Generally speaking, in Canada, to unlock pension funds, the funds must first be transferred out of the employer's registered pension plan (RPP) and into a LIRA (locked-in retirement account) or LIF (life income fund) in your name. However, to transfer pension funds held in an RPP, you must no longer be employed by an employer member of the Plan.
It is also important to note that not all jurisdictions in Canada allow unlocking of registered funds for financial hardship reasons. At the timing of writing, Saskatchewan, New Brunswick, and Manitoba do not have legislative provisions for financial hardship unlocking.
What does the above mean for CSS members? It means that if you are currently employed with an employer member of the Plan your pension funds are locked-in to provide you with financial security in retirement and cannot be unlocked. However, if you are an inactive member of the CSS Pension Plan, meaning you are no longer employed by an employer member of CSS and no longer contributing to the Plan, you may be able to unlock your CSS holdings for financial hardship reasons if your funds are governed by legislation in a jurisdiction that allows financial hardship unlocking.
The impact of COVID-19 has been swift and, for some Canadians, quite severe financially. It has resulted in layoffs and lost employment income for many. This has led some members of defined contribution pension plans (such as CSS) to consider whether they are entitled to withdraw their pension funds for financial hardship reasons. As pointed out in #1 above, there are some circumstances where you may be able to unlock pension funds for financial hardship reasons. If you can, should you?
Before taking the drastic step of unlocking and spending the funds you'll need to help provide a financially secure retirement, you should ensure you've exhausted all other avenues. The following is not an exhaustive list but given the dramatic negative long-term financial impacts of unlocking registered retirement funds, you may find the following helpful alternatives to unlocking your registered funds due to the impacts of COVID-19:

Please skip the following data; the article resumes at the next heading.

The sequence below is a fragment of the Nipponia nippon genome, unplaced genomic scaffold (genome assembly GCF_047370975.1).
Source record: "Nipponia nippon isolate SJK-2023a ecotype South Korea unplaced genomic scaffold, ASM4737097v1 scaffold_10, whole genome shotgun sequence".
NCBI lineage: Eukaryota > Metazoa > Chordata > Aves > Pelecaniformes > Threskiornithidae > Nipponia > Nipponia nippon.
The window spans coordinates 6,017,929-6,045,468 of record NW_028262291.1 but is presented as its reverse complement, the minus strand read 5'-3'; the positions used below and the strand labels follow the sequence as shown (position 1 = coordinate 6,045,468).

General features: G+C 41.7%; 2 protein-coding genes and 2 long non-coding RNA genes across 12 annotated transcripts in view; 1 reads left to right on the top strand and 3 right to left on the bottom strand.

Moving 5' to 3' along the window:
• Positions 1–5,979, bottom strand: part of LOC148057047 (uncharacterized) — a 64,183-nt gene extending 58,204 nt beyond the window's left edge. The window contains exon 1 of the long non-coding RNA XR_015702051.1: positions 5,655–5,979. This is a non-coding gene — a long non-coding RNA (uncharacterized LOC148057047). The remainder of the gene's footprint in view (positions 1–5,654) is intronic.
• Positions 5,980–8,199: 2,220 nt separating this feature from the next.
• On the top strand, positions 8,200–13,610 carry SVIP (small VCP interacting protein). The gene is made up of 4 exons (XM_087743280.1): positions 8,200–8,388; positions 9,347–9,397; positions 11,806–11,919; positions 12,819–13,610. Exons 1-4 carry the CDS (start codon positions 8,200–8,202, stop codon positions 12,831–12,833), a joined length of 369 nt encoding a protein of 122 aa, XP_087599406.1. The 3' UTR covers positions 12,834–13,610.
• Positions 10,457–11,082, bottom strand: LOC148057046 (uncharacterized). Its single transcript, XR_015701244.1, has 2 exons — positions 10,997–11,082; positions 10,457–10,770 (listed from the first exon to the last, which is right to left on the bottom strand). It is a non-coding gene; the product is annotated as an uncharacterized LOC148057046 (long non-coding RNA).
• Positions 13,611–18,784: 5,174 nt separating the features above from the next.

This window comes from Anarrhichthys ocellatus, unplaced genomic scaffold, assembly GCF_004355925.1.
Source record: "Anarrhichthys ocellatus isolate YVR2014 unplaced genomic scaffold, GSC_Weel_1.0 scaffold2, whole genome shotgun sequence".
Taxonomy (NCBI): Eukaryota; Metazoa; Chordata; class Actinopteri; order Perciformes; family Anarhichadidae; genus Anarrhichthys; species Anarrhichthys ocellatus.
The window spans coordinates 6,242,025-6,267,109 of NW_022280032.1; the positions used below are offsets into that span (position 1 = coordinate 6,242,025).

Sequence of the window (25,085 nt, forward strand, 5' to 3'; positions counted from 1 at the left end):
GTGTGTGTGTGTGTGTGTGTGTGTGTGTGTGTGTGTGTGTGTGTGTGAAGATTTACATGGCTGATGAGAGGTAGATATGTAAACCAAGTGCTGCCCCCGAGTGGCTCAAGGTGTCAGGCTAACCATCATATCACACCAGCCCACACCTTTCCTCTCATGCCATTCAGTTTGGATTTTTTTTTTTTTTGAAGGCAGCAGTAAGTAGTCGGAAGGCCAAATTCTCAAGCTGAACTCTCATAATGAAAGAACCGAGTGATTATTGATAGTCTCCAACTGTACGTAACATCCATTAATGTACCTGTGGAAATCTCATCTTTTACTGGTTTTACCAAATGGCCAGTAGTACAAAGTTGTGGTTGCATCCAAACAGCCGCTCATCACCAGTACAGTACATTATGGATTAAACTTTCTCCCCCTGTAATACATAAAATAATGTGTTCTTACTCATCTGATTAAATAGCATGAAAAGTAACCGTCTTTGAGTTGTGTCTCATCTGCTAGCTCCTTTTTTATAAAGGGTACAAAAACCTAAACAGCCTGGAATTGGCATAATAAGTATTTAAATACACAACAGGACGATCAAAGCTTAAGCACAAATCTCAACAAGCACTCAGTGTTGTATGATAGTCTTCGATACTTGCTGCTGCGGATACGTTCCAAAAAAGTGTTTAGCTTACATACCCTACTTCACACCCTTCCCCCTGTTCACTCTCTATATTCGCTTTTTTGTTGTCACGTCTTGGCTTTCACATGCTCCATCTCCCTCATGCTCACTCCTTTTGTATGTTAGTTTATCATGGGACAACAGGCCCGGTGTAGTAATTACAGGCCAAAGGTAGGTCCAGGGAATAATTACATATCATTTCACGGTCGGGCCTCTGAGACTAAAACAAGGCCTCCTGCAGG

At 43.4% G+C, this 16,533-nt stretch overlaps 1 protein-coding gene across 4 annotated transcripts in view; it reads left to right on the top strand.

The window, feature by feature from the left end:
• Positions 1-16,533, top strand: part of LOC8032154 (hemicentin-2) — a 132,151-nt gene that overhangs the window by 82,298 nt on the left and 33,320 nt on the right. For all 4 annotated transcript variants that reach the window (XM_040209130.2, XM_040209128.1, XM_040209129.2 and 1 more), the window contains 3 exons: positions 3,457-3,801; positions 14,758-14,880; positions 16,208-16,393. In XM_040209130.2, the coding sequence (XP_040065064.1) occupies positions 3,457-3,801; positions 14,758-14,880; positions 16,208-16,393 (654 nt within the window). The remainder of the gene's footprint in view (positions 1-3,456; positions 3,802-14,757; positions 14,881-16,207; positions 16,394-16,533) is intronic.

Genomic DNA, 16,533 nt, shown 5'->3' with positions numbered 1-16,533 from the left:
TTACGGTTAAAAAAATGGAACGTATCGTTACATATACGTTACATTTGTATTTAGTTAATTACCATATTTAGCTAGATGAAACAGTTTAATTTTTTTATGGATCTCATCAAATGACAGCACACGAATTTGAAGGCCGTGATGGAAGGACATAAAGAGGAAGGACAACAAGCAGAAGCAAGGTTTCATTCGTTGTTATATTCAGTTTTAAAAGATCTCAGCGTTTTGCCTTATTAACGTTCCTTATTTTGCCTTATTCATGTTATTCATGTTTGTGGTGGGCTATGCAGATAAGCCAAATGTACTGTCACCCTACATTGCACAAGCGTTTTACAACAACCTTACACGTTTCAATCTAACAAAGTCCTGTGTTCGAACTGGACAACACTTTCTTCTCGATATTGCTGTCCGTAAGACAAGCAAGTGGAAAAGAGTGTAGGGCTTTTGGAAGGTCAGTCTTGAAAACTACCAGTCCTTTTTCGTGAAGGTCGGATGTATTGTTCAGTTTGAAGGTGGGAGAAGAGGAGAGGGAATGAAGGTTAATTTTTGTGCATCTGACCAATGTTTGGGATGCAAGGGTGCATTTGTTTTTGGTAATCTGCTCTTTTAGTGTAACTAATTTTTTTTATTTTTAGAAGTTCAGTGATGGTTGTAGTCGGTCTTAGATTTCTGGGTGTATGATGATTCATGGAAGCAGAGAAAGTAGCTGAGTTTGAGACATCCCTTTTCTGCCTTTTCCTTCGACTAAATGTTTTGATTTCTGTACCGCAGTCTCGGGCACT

The Canada Emergency Response Benefit (CERB) may provide you with temporary income support.
The Canada Emergency Wage Subsidy (CEWS) may encourage employers to keep and return employees to their payrolls.
Speak with a credit counsellor – in Canada, there are a number of non-profit organizations who specialize in helping consumers with debt challenges.
It is also important to keep in mind that your locked-in funds in a registered plan may be protected from creditors while they are held in the registered plan (like holding them in the CSS Plan). Unlocking those funds may expose them to creditors if you are having difficulty making debt payments.
Assuming you qualify for financial hardship unlocking (see #1 above) and have determined that you should unlock rather than utilizing another option (see #2 above), the following resources provide information on how to unlock registered locked-in funds in various jurisdictions.
Remember, in all cases, the funds must be with a financial institution to be eligible for financial hardship unlocking:
Alberta (financial hardship unlocking is referenced on page 6)
There are no legislative provisions for financial hardship unlocking in the following jurisdictions:
Unlocking registered funds is a decision with significant potential long-term negative effects and shouldn't be undertaken lightly; there may be other short-term alternatives available. Please contact a CSS Pension Plan Consultant if you wish to discuss the above in more detail.